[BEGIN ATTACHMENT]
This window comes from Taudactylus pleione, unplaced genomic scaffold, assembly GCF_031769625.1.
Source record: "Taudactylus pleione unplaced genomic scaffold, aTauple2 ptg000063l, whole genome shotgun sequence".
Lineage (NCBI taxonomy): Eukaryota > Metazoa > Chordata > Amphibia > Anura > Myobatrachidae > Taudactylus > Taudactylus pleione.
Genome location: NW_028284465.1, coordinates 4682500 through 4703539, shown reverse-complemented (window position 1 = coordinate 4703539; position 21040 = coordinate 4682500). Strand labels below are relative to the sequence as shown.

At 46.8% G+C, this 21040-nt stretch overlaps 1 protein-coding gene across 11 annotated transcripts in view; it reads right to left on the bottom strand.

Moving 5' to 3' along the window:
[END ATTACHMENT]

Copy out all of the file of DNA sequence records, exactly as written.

This window comes from Taudactylus pleione, unplaced genomic scaffold, assembly GCF_031769625.1.
Source record: "Taudactylus pleione unplaced genomic scaffold, aTauple2 ptg000063l, whole genome shotgun sequence".
Lineage (NCBI taxonomy): Eukaryota > Metazoa > Chordata > Amphibia > Anura > Myobatrachidae > Taudactylus > Taudactylus pleione.
Genome location: NW_028284465.1, coordinates 4682500 through 4703539, shown reverse-complemented (window position 1 = coordinate 4703539; position 21040 = coordinate 4682500). Strand labels below are relative to the sequence as shown.

At 46.8% G+C, this 21040-nt stretch overlaps 1 protein-coding gene across 11 annotated transcripts in view; it reads right to left on the bottom strand.

Moving 5' to 3' along the window: